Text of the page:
“Nominatim is the geocoding software that powers the official OSM site www.openstreetmap.org. It serves 30 million queries per day on a single server.”

Source: https://nominatim.org

Ok, I see I can do my queries using Nominatim, but what else?

Nominatim offers some Endpoints for specific queries:

/search - search OSM objects by name or type
/reverse - search OSM object by their location
/lookup - look up address details for OSM objects by their ID
/status - query the status of the server
/deletable - list objects that have been deleted in OSM but are held back in Nominatim in case the deletion was accidental
/polygons - list of broken polygons detected by Nominatim
/details - show internal details for an object (for debugging only)

And you can use Nominatim from a local Docker deploy or from live in external server:

https://nominatim.openstreetmap.org/reverse?lat=<value>&lon=<value>&<params>
https://nominatim.openstreetmap.org/reverse?format=json&lat=-12.046374&lon=-77.042793
https://nominatim.openstreetmap.org/reverse?format=json&lat=-9.949480903131423&lon=-78.22368622836807

What will return a Reverse Geocoding Query from Nominatim? Take a look:

{
  "place_id": 159358569,
  "licence": "Data © OpenStreetMap contributors, ODbL 1.0. https://osm.org/copyright",
  "osm_type": "way",
  "osm_id": 286831995,
  "lat": "-9.949531163248126",
  "lon": "-78.22368982770104",
  "display_name": "Culebras, Province of Huarmey, Ancash, Peru",
  "address": {
    "village": "Culebras",
    "region": "Province of Huarmey",
    "state": "Ancash",
    "country": "Peru",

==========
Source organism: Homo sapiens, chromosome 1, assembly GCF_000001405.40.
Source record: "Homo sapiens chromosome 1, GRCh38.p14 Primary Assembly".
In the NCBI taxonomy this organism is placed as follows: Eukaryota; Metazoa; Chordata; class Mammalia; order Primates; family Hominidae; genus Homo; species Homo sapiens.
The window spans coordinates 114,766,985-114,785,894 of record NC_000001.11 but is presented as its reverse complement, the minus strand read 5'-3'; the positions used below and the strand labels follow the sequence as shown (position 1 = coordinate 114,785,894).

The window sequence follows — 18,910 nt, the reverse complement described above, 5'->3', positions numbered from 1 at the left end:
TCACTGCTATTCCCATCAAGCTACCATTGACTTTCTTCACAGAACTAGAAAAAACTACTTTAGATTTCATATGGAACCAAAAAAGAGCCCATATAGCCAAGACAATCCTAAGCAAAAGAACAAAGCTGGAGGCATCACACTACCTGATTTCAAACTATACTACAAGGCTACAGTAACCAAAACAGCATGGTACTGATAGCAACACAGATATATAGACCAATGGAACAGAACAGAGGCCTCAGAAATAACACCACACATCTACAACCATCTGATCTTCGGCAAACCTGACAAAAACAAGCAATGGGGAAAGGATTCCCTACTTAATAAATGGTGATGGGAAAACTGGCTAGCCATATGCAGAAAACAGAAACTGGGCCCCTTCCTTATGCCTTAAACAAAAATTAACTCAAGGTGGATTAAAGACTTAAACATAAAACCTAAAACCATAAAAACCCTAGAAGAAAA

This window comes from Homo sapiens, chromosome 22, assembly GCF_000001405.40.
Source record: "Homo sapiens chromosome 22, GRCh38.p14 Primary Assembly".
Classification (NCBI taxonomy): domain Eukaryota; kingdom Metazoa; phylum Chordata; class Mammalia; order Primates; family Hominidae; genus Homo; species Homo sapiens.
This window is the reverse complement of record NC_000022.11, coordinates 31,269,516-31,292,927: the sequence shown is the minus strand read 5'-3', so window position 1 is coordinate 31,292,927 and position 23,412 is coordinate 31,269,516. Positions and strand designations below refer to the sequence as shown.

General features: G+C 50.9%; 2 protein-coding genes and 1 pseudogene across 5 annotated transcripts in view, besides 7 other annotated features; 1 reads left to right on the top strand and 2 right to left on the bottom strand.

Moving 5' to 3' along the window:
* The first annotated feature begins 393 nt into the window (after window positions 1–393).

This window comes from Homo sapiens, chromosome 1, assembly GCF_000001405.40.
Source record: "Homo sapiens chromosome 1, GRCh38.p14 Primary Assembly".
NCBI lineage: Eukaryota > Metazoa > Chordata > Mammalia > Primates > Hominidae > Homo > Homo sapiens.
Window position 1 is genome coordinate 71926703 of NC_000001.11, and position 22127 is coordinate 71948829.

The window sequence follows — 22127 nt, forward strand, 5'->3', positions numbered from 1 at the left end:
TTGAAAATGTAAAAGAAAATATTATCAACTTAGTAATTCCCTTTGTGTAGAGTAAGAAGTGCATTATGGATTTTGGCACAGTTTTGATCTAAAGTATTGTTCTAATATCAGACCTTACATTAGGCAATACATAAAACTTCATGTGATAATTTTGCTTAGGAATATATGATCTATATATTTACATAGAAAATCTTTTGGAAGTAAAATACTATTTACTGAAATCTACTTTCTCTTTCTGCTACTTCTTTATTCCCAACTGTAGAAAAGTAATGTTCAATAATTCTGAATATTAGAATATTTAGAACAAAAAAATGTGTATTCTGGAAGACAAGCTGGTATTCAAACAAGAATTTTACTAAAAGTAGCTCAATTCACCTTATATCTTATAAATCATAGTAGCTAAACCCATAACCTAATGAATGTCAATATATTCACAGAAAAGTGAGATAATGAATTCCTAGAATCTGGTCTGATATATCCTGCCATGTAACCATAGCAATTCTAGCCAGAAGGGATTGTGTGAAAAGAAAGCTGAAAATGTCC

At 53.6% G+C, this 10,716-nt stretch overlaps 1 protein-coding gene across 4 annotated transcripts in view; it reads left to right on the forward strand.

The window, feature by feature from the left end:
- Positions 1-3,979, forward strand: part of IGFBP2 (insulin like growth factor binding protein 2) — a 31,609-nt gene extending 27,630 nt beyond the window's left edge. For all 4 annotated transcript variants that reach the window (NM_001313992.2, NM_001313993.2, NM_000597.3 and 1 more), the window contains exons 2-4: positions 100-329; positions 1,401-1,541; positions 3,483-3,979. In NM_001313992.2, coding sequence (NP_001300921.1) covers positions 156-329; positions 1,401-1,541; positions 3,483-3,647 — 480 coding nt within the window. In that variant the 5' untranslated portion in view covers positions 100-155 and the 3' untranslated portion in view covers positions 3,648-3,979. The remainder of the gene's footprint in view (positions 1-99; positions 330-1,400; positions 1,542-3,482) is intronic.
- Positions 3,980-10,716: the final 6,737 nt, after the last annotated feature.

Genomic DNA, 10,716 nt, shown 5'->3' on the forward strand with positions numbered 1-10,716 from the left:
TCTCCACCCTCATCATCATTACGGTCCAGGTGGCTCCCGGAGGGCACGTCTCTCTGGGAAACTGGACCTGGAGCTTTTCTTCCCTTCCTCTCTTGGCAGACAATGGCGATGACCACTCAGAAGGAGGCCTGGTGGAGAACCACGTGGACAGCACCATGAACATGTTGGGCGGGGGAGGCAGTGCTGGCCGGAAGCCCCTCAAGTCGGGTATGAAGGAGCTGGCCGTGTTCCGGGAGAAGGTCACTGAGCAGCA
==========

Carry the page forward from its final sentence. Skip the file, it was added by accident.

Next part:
"country_code": "pe"
  },
  "boundingbox": [
    "-9.9496929",
    "-9.9483904",
    "-78.225981",
    "-78.2215248"
  ]
}

Ok, This seems to be all I need!…
Nominatim is my great solution! well, let’s get to work.

4- Loading taxonomy terms

Well, I feel that throughout the previous sections we have already laid some firm foundations. Well, I feel that throughout the previous sections we have already laid some firm foundations. Now I want to recover my initial goal: to load taxonomy terms. For this I will use Nominatim, but as the local container addresses are not queryable from this article, I will change the URLs to external queries so you can try.

I need to complete the next field:

Taxonomy Terms field based in geodata

Getting data for Country

In Peru there are 24 departments, 25 regions, 196 provinces and 1838 districts. I need to save Department, Province and Districts for every item. In the former example I will catch the data from the Nominatim reverse endpoint, where Department=”Ancash” , Province=”Huarmey” District=”Culebras”, so based on the data received from Nominatim that you can see in a former example, I need to adapt this:

  • Department=state
  • Province=region
  • District=village

Mounting the new container

Ok, now I’m gonna launch the Nominatim container using my local Docker Installation and the selected URLs with data from my required country (Peru):

$ docker run -it --rm \
  -e PBF_URL=https://download.geofabrik.de/south-america/peru-latest.osm.pbf \
  -e REPLICATION_URL=https://download.geofabrik.de/south-america/peru-updates/ \
  -p 8080:8080 \
  --name nominatim \
  mediagis/nominatim:3.7

This new container will expose the API address at:

http://localhost:8080/search.php?q=KEYWORD

Resolving queries

Now I can build some queries to my new Nominatim Server from my PHP code (in a Drupal custom module, like a service or from a Controller, you know):

<?php

[...]
use GuzzleHttp\Client as GuzzleClient;
use Http\Adapter\Guzzle6\Client as GuzzleAdapter;
use GuzzleHttp\Psr7\Request as GuzzleRequest;
[...]
[...]
 // We are getting the values for geofield.
 // 'lat' => $latitude_data, 'lng' => $longitude_data.

$config = ['timeout' => 10];
$httpNominatimClient = new GuzzleClient($config);
$adapter = new GuzzleAdapter($httpNominatimClient);
$request = new GuzzleRequest('GET', 'https://nominatim.openstreetmap.org/reverse?format=json&lat=' . $latitude_data . '&lon=' . $longitude_data);